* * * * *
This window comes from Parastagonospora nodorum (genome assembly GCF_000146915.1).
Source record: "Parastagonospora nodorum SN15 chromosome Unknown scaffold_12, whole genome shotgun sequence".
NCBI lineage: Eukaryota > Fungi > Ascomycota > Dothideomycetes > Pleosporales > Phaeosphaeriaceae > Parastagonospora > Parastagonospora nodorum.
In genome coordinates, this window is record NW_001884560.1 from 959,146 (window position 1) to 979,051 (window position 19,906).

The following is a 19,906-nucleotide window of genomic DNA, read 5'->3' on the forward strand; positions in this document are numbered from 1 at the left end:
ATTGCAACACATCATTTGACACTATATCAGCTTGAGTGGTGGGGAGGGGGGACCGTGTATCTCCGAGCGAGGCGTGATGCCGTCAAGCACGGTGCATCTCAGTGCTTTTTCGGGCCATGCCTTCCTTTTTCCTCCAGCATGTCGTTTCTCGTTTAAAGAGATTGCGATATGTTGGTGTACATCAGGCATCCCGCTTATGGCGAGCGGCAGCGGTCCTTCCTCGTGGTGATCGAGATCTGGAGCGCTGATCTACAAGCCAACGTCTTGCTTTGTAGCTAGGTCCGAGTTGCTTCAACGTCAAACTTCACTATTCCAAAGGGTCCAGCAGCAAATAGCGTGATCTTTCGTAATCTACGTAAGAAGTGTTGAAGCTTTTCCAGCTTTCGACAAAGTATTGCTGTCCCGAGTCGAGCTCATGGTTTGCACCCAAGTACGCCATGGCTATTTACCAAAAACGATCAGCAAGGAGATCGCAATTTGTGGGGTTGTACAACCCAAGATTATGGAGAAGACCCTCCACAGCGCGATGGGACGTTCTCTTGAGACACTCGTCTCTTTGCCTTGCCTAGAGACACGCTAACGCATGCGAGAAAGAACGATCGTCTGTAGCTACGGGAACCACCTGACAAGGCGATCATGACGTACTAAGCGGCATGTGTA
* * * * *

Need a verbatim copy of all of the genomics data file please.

This window comes from Parastagonospora nodorum (genome assembly GCF_000146915.1).
Source record: "Parastagonospora nodorum SN15 chromosome Unknown scaffold_12, whole genome shotgun sequence".
NCBI lineage: Eukaryota > Fungi > Ascomycota > Dothideomycetes > Pleosporales > Phaeosphaeriaceae > Parastagonospora > Parastagonospora nodorum.
In genome coordinates, this window is record NW_001884560.1 from 959,146 (window position 1) to 979,051 (window position 19,906).

The following is a 19,906-nucleotide window of genomic DNA, read 5'->3' on the forward strand; positions in this document are numbered from 1 at the left end:
ATTGCAACACATCATTTGACACTATATCAGCTTGAGTGGTGGGGAGGGGGGACCGTGTATCTCCGAGCGAGGCGTGATGCCGTCAAGCACGGTGCATCTCAGTGCTTTTTCGGGCCATGCCTTCCTTTTTCCTCCAGCATGTCGTTTCTCGTTTAAAGAGATTGCGATATGTTGGTGTACATCAGGCATCCCGCTTATGGCGAGCGGCAGCGGTCCTTCCTCGTGGTGATCGAGATCTGGAGCGCTGATCTACAAGCCAACGTCTTGCTTTGTAGCTAGGTCCGAGTTGCTTCAACGTCAAACTTCACTATTCCAAAGGGTCCAGCAGCAAATAGCGTGATCTTTCGTAATCTACGTAAGAAGTGTTGAAGCTTTTCCAGCTTTCGACAAAGTATTGCTGTCCCGAGTCGAGCTCATGGTTTGCACCCAAGTACGCCATGGCTATTTACCAAAAACGATCAGCAAGGAGATCGCAATTTGTGGGGTTGTACAACCCAAGATTATGGAGAAGACCCTCCACAGCGCGATGGGACGTTCTCTTGAGACACTCGTCTCTTTGCCTTGCCTAGAGACACGCTAACGCATGCGAGAAAGAACGATCGTCTGTAGCTACGGGAACCACCTGACAAGGCGATCATGACGTACTAAGCGGCATGTGTA